According to the US Department of Transportation, the number of complaints related to air travel surged about 8 times. Most of these complaints were related to refunds for the tickets that never flew.
Usually the department would get about 1,500 complaints in an average month. But In March and April, the Department of Transportation received more than 25,000 complaints. This was one of the reasons why the Department of Transportation had to issue a set of guidelines.
“The Department has received an unprecedented volume of complaints from passengers and is examining this issue closely to ensure that airlines’ policies and practices conform to DOT’s refund rules,” Transportation Secretary Elaine Chao said in a release. “The Department is asking all airlines to revisit their customer service policies and ensure they are as flexible and considerate as possible to the needs of passengers who face financial hardship during this time.”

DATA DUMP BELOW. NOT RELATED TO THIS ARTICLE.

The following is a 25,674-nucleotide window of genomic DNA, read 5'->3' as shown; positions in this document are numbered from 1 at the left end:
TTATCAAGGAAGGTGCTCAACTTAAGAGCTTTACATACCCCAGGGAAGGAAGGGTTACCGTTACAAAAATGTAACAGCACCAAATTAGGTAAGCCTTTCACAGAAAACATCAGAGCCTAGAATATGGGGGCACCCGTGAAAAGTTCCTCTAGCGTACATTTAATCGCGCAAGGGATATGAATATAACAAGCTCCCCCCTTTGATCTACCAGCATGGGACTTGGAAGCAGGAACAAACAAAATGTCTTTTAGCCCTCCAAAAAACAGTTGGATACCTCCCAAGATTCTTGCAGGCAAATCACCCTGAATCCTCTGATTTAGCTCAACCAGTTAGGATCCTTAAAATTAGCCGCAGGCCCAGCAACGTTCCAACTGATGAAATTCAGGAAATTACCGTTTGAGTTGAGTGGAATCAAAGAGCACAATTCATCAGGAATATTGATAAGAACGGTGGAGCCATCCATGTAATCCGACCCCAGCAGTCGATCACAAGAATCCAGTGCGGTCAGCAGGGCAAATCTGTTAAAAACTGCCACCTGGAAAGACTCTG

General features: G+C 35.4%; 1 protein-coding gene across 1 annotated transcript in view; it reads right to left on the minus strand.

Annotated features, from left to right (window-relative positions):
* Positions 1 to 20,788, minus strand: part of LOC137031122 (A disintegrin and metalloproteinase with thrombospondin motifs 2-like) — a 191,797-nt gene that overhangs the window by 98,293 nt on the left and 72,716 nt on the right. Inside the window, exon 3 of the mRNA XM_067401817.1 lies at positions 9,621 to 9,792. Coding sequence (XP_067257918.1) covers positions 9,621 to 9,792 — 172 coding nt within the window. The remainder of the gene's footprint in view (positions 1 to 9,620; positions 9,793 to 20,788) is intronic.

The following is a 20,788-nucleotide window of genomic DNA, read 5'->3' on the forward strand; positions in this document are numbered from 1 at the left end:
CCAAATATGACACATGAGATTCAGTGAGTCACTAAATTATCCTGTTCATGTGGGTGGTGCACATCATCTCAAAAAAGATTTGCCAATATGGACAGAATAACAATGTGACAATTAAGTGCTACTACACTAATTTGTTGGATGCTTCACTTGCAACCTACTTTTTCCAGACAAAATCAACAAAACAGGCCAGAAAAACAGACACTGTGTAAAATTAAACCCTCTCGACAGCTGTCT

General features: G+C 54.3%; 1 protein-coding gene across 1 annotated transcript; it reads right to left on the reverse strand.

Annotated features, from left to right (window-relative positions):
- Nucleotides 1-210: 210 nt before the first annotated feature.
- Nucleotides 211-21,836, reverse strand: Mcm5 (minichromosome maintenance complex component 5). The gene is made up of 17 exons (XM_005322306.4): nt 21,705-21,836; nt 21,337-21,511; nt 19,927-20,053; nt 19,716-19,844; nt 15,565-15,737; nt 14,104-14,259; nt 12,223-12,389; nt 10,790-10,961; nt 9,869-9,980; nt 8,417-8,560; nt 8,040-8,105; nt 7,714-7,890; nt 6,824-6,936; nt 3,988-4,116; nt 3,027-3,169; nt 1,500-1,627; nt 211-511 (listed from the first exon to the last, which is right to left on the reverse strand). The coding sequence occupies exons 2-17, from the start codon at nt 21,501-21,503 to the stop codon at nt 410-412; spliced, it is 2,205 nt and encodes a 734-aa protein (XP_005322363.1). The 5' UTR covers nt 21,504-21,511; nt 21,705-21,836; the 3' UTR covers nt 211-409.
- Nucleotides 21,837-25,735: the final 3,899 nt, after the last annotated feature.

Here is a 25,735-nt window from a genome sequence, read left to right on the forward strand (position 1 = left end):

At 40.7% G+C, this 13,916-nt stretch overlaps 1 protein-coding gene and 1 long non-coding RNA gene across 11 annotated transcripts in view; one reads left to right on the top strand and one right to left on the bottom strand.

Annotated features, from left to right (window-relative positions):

The new guidelines from the department clarifies that if the customer cancels the flight they might not be entitled to a refund or travel credit. However, the department clarify that refunds should come within seven days, if the flier paid by credit card.
“Although not required, many airlines are providing travel credits or vouchers that can be used for future travel for those passengers electing to cancel their travel due to health or safety concerns related to COVID-19,” according to the department.
The department said in April that airlines have to provide refunds to ticketed passengers when the airline cancels or significantly changes the customer’s flight, and the customer doesn’t take the alternative offered by the airline. However, the terms “significant change” and “cancellation” are left to be interpreted by individual airlines.